Initially, as the muscles in the ventricle contract, the pressure of the blood within the chamber rises, but it is not yet high enough to open the semilunar (pulmonary and aortic) valves and be ejected from the heart. However, blood pressure quickly rises above that of the atria that are now relaxed and in diastole. This increase in pressure causes blood to flow back toward the atria, closing the tricuspid and mitral valves. Since blood is not being ejected from the ventricles at this early stage, the volume of blood within the chamber remains constant. Consequently, this initial phase of ventricular systole is known as isovolumic contraction, also called isovolumetric contraction.

In the second phase of ventricular systole, the ventricular ejection phase, the contraction of the ventricular muscle has raised the pressure within the ventricle to the point that it is greater than the pressures in the pulmonary trunk and the aorta. Blood is pumped from the heart, pushing open the pulmonary and aortic semilunar valves. Pressure generated by the left ventricle will be appreciably greater than the pressure generated by the right ventricle, since the existing pressure in the aorta will be so much higher. Nevertheless, both ventricles pump the same amount of blood. This quantity is referred to as stroke volume. Stroke volume will normally be in the range of 70–80 mL. Since ventricular systole began with an EDV of approximately 130 mL of blood, this means that there is still 50–60 mL of blood remaining in the ventricle following contraction. This volume of blood is known as the end systolic volume (ESV).

Ventricular diastole

Ventricular relaxation, or diastole, follows repolarization of the ventricles and is represented by the T wave of the ECG. It too is divided into two distinct phases and lasts approximately 430 ms.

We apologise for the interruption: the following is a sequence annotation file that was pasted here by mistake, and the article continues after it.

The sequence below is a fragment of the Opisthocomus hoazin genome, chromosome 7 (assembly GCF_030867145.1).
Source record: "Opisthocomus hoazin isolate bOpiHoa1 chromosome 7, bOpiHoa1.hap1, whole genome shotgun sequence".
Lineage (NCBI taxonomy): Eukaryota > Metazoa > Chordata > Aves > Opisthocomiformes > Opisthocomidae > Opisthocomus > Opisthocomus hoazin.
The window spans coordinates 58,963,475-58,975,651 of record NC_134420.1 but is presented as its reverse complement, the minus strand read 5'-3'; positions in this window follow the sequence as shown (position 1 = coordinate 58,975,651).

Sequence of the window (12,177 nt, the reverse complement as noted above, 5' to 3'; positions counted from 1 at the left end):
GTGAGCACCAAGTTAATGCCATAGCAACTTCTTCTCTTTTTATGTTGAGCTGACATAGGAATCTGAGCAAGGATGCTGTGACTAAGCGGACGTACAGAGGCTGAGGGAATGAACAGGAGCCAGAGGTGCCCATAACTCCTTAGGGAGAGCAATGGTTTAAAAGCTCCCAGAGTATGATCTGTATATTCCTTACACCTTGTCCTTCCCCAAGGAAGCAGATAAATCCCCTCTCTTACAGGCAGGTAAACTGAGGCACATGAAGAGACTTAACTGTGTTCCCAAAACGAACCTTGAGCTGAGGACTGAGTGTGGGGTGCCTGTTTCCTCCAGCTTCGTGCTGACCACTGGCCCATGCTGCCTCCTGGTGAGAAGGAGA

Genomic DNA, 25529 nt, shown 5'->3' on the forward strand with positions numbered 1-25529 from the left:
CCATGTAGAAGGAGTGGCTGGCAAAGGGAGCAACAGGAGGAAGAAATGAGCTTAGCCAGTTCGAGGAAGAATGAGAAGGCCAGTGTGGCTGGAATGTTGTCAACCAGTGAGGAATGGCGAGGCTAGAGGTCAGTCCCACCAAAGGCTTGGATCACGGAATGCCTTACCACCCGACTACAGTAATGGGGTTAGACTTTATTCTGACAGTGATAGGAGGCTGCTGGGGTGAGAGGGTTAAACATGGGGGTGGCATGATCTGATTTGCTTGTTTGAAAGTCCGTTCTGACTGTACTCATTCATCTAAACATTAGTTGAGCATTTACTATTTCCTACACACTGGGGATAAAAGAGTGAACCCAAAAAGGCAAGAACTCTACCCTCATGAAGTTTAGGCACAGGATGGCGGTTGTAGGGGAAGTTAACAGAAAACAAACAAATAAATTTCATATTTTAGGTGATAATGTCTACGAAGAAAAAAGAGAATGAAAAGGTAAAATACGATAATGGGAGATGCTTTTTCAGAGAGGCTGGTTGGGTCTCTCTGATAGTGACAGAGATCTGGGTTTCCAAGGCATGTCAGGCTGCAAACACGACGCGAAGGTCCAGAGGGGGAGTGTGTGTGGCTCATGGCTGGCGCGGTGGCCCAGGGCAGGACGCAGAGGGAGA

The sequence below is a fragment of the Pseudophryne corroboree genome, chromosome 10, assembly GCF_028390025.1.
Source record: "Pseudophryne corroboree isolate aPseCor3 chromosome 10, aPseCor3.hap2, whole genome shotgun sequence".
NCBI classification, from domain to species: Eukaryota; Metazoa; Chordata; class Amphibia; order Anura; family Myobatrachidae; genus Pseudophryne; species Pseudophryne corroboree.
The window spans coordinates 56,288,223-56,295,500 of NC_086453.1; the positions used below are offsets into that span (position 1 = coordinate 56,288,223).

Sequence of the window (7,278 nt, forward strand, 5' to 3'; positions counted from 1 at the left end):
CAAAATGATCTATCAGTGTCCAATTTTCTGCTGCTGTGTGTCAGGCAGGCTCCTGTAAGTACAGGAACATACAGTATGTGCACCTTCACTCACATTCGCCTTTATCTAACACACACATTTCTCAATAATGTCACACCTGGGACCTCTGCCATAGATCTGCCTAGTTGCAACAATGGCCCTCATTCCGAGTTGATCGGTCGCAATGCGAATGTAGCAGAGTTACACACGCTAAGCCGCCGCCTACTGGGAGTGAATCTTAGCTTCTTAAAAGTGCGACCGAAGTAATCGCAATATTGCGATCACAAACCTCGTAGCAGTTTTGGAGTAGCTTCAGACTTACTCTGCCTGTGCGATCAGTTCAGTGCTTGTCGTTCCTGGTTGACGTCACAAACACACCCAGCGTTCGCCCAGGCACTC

During the early phase of ventricular diastole, as the ventricular muscle relaxes, pressure on the remaining blood within the ventricle begins to fall. When pressure within the ventricles drops below pressure in both the pulmonary trunk and aorta, blood flows back toward the heart, producing the dicrotic notch (small dip) seen in blood pressure tracings. The semilunar valves close to prevent backflow into the heart. Since the atrioventricular valves remain closed at this point, there is no change in the volume of blood in the ventricle, so the early phase of ventricular diastole is called the isovolumic ventricular relaxation phase, also called isovolumetric ventricular relaxation phase.

In the second phase of ventricular diastole, called late ventricular diastole, as the ventricular muscle relaxes, pressure on the blood within the ventricles drops even further. Eventually, it drops below the pressure in the atria. When this occurs, blood flows from the atria into the ventricles, pushing open the tricuspid and mitral valves. As pressure drops within the ventricles, blood flows from the major veins into the relaxed atria and from there into the ventricles. Both chambers are in diastole, the atrioventricular valves are open, and the semilunar valves remain closed. The cardiac cycle is complete.